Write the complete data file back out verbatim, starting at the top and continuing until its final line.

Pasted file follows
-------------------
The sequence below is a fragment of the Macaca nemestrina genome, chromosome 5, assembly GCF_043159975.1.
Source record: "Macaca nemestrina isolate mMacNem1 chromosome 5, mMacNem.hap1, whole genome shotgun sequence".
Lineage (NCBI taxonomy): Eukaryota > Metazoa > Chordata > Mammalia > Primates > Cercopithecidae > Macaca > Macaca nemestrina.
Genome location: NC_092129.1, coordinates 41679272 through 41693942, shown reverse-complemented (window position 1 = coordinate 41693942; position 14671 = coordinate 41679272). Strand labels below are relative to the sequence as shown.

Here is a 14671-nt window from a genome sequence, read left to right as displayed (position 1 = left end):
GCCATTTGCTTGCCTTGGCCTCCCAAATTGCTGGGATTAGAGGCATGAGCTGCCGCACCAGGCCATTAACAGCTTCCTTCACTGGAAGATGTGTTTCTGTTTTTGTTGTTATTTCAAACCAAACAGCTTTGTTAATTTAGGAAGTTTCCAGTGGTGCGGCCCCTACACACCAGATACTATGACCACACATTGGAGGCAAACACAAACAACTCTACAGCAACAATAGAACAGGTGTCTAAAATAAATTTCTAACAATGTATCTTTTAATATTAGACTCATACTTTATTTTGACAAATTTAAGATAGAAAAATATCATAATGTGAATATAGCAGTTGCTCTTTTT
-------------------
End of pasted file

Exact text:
The sequence below is a fragment of the Macaca nemestrina genome, chromosome 5, assembly GCF_043159975.1.
Source record: "Macaca nemestrina isolate mMacNem1 chromosome 5, mMacNem.hap1, whole genome shotgun sequence".
Lineage (NCBI taxonomy): Eukaryota > Metazoa > Chordata > Mammalia > Primates > Cercopithecidae > Macaca > Macaca nemestrina.
Genome location: NC_092129.1, coordinates 41679272 through 41693942, shown reverse-complemented (window position 1 = coordinate 41693942; position 14671 = coordinate 41679272). Strand labels below are relative to the sequence as shown.

Here is a 14671-nt window from a genome sequence, read left to right as displayed (position 1 = left end):
GCCATTTGCTTGCCTTGGCCTCCCAAATTGCTGGGATTAGAGGCATGAGCTGCCGCACCAGGCCATTAACAGCTTCCTTCACTGGAAGATGTGTTTCTGTTTTTGTTGTTATTTCAAACCAAACAGCTTTGTTAATTTAGGAAGTTTCCAGTGGTGCGGCCCCTACACACCAGATACTATGACCACACATTGGAGGCAAACACAAACAACTCTACAGCAACAATAGAACAGGTGTCTAAAATAAATTTCTAACAATGTATCTTTTAATATTAGACTCATACTTTATTTTGACAAATTTAAGATAGAAAAATATCATAATGTGAATATAGCAGTTGCTCTTTTT